Municipality leaps from manufacturing to creative industry
○ Chongqing, a former military industrial base, used to be home to hundreds of arsenals and factories
○ Caves and buildings once used for arsenal production are now being turned into fashion and art centers or cultural museums
○ People are becoming more aware of Chongqing's powerful industrial past
Fan Jianchuan still remembers the first time he saw the former Chongqing Jianshe Machine Tool Factory in 2016. Located in a maze of caves in a hillside near the Yangtze River, garbage piled up in the caves, and mosquitoes bred in the sewage. "It was terrible," he recalled.
The factory, formerly called the Hanyang Arsenal, was one of over 200 that relocated to Chongqing in the late 1930s during the War of Resistance against Japanese Aggression (1931-45), after major industrial cities such as Shanghai, Changsha and Wuhan fell to Japanese invaders. By the early 1940s, Mountain City was turned into a military industrial base.
Like many arsenals in Chongqing at that time, the factory was hidden in caves in order to guard against Japanese bombing. 107 caves with a total area of over 20,000 square-meters were carved out of a hillside. The weaponry and firepower produced in these cave factories became a literal lifeline to China's resistance against the Japanese aggression.
In 2002, after Jianshe Machine Tool Factory relocated, the caves became idle. Nearly half of the caves were destroyed during the ensuing real estate development of the hill. Today, only 50 caves remain, many filled with construction debris.
Fan, the founder of the Jianchuan Museum Cluster in the neighboring Sichuan Province, is now cooperating with Chongqing's Jiulongpo district government to turn the former factory cave into a museum.
Elsewhere in Chongqing, different projects are also being carried out to memorialize, protect and utilize the city's industrial legacies, which are sinking into oblivion as the city bids farewell to its industrial past.
According to historical records, prior to China's victory in 1945, there were 27 arsenals across parts of country under Kuomintang rule, with 17 of them in Chongqing. All the the bigger arsenals, each with a workforce of 5,000, were in Chongqing.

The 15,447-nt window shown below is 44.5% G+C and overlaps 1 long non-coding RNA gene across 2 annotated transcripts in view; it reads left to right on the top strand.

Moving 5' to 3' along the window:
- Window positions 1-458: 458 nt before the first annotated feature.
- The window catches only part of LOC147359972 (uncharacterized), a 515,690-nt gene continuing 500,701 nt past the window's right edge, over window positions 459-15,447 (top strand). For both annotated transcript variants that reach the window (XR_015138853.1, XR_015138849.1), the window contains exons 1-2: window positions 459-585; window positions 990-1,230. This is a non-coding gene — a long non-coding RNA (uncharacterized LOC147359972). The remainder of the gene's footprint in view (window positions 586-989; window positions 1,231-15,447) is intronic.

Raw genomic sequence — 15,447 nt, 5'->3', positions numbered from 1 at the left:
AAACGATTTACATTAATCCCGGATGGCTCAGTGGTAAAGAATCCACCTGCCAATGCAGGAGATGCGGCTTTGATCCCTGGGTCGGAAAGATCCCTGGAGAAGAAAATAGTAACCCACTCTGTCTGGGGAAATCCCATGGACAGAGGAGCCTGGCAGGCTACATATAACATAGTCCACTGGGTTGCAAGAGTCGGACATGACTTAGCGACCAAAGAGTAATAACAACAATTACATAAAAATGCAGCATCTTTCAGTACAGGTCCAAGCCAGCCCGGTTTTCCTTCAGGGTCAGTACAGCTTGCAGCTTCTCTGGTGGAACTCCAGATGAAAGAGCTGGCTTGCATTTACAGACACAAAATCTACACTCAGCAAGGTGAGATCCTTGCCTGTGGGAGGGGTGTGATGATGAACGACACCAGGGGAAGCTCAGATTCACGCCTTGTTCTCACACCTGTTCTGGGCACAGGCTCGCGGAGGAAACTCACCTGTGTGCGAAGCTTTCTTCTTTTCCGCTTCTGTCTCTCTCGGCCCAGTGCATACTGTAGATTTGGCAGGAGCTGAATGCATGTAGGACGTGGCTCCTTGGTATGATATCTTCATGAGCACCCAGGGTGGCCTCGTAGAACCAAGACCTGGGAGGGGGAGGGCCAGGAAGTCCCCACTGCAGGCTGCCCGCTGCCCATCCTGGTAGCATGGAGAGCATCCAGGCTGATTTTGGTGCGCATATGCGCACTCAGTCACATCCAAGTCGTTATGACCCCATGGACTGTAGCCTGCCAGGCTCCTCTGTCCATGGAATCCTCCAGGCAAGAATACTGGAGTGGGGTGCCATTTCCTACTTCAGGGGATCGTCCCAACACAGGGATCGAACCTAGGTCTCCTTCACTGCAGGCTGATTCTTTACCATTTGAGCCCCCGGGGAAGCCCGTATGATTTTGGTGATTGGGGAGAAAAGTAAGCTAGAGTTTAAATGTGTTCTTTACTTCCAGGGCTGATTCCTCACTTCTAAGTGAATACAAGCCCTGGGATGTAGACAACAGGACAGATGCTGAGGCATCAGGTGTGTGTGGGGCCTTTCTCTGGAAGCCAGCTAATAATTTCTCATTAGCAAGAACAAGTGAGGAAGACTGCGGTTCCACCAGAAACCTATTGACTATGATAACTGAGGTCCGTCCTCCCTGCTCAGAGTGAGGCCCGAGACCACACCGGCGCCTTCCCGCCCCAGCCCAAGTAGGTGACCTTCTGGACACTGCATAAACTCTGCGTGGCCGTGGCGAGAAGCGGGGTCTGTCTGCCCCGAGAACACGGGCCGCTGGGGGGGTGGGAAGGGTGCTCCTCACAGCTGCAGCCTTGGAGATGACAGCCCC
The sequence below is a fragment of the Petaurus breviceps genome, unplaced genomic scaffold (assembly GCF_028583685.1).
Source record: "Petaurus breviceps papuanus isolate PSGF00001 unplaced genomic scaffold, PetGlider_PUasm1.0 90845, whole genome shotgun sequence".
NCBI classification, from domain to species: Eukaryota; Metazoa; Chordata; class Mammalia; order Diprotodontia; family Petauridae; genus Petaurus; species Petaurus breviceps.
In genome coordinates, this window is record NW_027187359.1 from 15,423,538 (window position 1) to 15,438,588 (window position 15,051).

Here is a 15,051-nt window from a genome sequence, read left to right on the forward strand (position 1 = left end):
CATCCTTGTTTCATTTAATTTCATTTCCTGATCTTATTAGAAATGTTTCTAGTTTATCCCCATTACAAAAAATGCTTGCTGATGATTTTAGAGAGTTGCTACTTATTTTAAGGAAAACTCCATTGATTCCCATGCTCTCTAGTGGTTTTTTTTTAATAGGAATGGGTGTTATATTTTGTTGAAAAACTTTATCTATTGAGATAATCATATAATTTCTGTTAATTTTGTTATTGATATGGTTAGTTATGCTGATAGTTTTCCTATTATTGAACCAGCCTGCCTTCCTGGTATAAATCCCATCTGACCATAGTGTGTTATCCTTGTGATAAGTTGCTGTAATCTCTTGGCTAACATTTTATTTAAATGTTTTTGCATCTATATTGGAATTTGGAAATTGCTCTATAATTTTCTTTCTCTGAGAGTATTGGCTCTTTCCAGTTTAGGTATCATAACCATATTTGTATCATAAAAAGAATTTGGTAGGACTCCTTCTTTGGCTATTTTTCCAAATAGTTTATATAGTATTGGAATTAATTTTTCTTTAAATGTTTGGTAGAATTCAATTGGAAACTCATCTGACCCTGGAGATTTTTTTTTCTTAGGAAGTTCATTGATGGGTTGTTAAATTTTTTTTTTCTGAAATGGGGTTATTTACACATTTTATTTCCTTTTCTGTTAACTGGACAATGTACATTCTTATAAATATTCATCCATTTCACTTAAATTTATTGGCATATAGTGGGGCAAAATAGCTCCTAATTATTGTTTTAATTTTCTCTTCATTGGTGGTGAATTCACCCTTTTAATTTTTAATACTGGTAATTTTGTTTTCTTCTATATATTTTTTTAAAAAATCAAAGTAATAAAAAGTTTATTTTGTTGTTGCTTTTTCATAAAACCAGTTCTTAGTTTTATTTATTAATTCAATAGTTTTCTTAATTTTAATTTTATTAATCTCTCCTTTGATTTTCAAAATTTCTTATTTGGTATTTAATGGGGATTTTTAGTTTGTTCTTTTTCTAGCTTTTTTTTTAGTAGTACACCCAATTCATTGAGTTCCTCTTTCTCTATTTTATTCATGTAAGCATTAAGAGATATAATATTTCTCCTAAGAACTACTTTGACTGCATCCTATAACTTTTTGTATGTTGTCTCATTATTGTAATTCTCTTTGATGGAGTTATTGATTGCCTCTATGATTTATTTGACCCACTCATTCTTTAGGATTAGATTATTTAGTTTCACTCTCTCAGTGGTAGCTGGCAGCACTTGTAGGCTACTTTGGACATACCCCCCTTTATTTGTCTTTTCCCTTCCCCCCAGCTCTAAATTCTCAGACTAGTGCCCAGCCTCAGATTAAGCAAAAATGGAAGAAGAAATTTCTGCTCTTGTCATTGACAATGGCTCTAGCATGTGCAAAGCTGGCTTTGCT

Most of these caves were arched, with a width of 5 meters, a depth of around 10 meters and a height of 4 meters. Some of the caves were internally connected so as to facilitate the delivery of materials and machinery.
"Chisel marks can still be seen on the wall of the caves, showing the urgency and difficulty of the condition of weaponry manufacturing at the time," Xu Feng (pseudonym), a researcher of Chongqing's industrial legacy, told jiemian.com.
Cave factories are among the 60 relics of Chongqing's industrial past that have survived wars, and more recently and even more detrimentally, the real estate boom. Most are either located in Chongqing's old city center, built along the Sichuan-Guizhou railway or along the Yangtze River and its tributary, the Jialing River.
Tens of thousands of workers used to live and work in the old Hualongqiao factory zone, located near the Jialing, during its peak. One of the biggest factories in the zone was Chongqing Micromotor Factory, relocated from Nanjing, capital of the Kuomintang government during the War of Resistance against Japanese Aggression.
During its peak, Chongqing Micromotor, which produced radios and hand-cranked generators, had over 3,000 workers. The factory went bankrupt in 2004 and was later demolished.
In addition to the relocation of factories during the war, another wave of factory relocation to Chongqing occurred in the 1960s, during the "Construction of the Third Front," a massive State campaign to boost national defense, transportation and industries in China's remote regions. All of those factories were State-owned.
"Compared with other cities, Chongqing had better industrial resources," said Tian Qi, an architecture lecturer at Chongqing University.